During 1974, the last year of Onassis's involvement with the company, Olympic Airways transported 2.5 million passengers and had a work force of 7,356 persons. At the time, his ownership of Olympic Airways distinguished Onassis as one of only two men in the world to own a private airline, the other being Howard Hughes of TWA.
Onassis was involved in the privatization of the Greek national airline and founded the privatized Olympic Airways (today Olympic Air) in 1957.
Stocks accounted for one-third of his capital, held in oil companies in the USA, the Middle East, and Venezuela. He also owned additional shares that secured his control of 95 multinational businesses on five continents. He owned gold-processing plants in Argentina and Uruguay and a large share in an airline in Latin America and $4 million worth of investments in Brazil. Also, he owned companies like Olympic Maritime and Olympic Tourist; a chemical company in Persia; apartments in Paris, London, Monte Carlo, Athens, and Acapulco; a castle in South France; the Olympic Tower (a 52-storey high-rise in Manhattan); another building in Sutton Place; Olympic Airways and Air Navigation; the island of Skorpios; the 325 ft (99.06 m) luxury yacht Christina O and, finally, deposit accounts and accounts in treasuries in 217 banks in the whole world.
In October 1968, amidst the Greek military junta and shortly after his marriage to Jacqueline Kennedy, Onassis announced the launch of Project Omega, a $400 million investment program that aimed to build considerable industrial infrastructure in Greece including an oil refinery and aluminum smelter. Onassis had cultivated the Prime Minister of Greece, Colonel Georgios Papadopoulos, for his assistance with the scheme, loaning Papadopoulos the use of his villa and buying dresses for his wife. The project was financially supported by the American bank First National City, and Onassis's American financial supporters eventually tired of the unfavourable terms demanded by him. The project was heavily criticized by people such as Helen Vlachos, a journalist from Athens. Another Greek Colonel, Nikolaos Makarezos, preferred a deal offered by Onassis's rival, Stavros Niarchos, and the project was eventually split between them. The failure was due partly to opposition from influential people within the military junta, such as Ioannis-Orlandos Rodinos, Deputy Minister of Economic Coordination, who opposed Onassis's offers in preference to Niarchos.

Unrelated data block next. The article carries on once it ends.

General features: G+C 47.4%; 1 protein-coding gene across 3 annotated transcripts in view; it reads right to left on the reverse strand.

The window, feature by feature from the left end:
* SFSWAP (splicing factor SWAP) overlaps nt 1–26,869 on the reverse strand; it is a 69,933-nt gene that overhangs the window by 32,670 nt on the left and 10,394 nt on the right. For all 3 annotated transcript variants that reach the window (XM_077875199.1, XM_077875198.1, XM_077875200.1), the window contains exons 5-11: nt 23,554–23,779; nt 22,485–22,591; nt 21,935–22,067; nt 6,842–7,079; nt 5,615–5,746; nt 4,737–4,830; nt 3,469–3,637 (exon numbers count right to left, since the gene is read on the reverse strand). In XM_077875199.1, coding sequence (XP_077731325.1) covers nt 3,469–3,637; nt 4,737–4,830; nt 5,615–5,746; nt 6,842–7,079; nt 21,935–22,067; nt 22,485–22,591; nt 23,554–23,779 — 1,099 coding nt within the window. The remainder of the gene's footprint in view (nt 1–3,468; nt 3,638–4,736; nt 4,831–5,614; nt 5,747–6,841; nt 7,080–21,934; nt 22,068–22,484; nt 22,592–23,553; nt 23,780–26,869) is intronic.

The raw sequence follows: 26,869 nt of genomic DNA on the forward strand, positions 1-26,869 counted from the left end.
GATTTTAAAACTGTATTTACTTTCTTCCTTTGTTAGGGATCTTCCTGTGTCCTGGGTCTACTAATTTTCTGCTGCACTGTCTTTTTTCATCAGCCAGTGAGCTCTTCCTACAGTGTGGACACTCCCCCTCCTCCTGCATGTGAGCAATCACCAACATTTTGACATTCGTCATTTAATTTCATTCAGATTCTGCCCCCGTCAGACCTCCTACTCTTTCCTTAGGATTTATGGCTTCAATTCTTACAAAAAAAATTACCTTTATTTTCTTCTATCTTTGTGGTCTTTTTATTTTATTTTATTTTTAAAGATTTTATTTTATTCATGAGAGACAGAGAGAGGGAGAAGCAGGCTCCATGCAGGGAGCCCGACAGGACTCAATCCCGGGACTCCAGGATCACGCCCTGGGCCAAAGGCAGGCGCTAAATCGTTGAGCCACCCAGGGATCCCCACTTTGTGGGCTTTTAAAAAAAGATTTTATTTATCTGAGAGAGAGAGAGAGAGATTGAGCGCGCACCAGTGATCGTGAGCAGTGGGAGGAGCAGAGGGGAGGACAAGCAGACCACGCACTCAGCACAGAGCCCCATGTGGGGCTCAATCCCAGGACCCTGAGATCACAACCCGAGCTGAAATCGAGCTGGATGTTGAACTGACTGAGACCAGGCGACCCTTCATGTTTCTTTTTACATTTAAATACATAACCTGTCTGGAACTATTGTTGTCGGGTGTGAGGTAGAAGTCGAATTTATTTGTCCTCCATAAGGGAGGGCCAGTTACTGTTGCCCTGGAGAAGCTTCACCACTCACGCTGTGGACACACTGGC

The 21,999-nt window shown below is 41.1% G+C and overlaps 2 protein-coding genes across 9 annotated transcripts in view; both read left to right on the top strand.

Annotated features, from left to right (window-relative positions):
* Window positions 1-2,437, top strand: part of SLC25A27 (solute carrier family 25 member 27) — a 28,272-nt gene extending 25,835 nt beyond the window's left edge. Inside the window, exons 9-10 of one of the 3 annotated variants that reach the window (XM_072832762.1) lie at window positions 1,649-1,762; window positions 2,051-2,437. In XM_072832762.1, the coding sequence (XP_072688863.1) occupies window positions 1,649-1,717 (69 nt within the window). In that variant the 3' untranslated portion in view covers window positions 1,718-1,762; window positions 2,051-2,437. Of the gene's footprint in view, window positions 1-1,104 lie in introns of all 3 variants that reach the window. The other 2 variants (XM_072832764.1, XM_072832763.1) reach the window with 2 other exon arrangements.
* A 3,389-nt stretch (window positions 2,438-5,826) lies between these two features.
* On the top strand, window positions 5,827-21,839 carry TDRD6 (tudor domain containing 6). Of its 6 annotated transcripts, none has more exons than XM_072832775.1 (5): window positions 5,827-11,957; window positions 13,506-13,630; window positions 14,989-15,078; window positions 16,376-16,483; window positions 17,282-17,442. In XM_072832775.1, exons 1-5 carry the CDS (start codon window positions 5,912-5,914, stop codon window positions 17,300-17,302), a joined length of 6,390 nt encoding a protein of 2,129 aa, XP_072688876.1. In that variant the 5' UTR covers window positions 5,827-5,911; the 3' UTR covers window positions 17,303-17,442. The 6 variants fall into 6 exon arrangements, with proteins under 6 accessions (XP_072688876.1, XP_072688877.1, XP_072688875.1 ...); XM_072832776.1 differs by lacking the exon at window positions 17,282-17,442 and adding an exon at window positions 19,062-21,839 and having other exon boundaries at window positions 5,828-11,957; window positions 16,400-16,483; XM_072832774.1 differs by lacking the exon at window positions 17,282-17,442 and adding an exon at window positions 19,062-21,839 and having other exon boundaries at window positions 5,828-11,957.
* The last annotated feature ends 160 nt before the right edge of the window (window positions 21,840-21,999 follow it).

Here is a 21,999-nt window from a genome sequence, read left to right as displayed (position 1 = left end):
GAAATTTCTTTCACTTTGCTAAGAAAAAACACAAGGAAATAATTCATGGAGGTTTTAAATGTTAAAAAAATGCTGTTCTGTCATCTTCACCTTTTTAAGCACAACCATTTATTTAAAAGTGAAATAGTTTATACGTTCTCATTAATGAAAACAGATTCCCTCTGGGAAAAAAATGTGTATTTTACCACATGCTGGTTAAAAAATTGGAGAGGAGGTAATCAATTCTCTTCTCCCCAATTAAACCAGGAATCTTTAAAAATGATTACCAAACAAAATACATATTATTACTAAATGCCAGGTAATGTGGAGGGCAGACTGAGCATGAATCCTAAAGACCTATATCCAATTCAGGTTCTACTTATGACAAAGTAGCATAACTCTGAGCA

Relationships and family
Onassis married Athina Livanos, daughter of shipping magnate Stavros G. Livanos and Arietta Zafrikakis, on 28 December 1946. Livanos was 17 at the time of their marriage; Onassis was 40. Onassis and Livanos had two children, both born in New York City: a son, Alexander (1948–1973), and a daughter Christina (1950–1988). Onassis named his legendary super-yacht after his daughter. To Onassis his marriage to Athina was more than the fulfillment of his ambitions. He also felt that the marriage dealt a blow to his father-in-law and the old-money Greek traditionalists who held Onassis in very low esteem. The couple had become largely separated by the mid-1950s, with the end of the marriage coming after Livanos found Onassis in bed with a friend of hers at their home in Cap d'Antibes, the Château de la Croë. The house was then acquired by Onassis's brother-in-law and business rival Stavros Niarchos, who bought it for his wife, Eugenia Livanos, Athina's sister. Onassis and Livanos divorced in June 1960 during Onassis's well publicised affair with Maria Callas.
Onassis and opera prima donna Maria Callas embarked on an affair despite the fact that they were both married. They met in 1957 during a party in Venice promoted by Elsa Maxwell. After this first encounter, Onassis commented to Spyros Skouras: "There [was] just a natural curiosity; after all, we were the most famous Greeks alive in the world." Callas and Onassis both divorced their spouses but did not marry each other although their relationship continued for many years.
Jacqueline Bouvier Kennedy
According to biographer Peter Evans, Onassis offered Mrs. Kennedy US$3 million to replace her Kennedy trust fund, which she would lose because she was remarrying. After Onassis's death, she would receive a settlement of US$26 million; US$150,000 each year for the rest of her life. The whole marital contract was discussed with Ted Kennedy and later reviewed by André Meyer, her financial consultant.
Onassis's daughter Christina made it clear that she disliked Jacqueline Kennedy, and after Alexander's death, she convinced Aristotle that Jacqueline had some kind of curse due to John and Robert Kennedy's assassinations.
During his marriage to Jackie, the couple inhabited six different residences: her 15-room Fifth Ave. apartment in New York City, her horse farm in New Jersey, his Ave. Foch apartment in Paris, his house in Athens, on Skorpios, his private island in Greece, and his yacht Christina O.
Death and legacy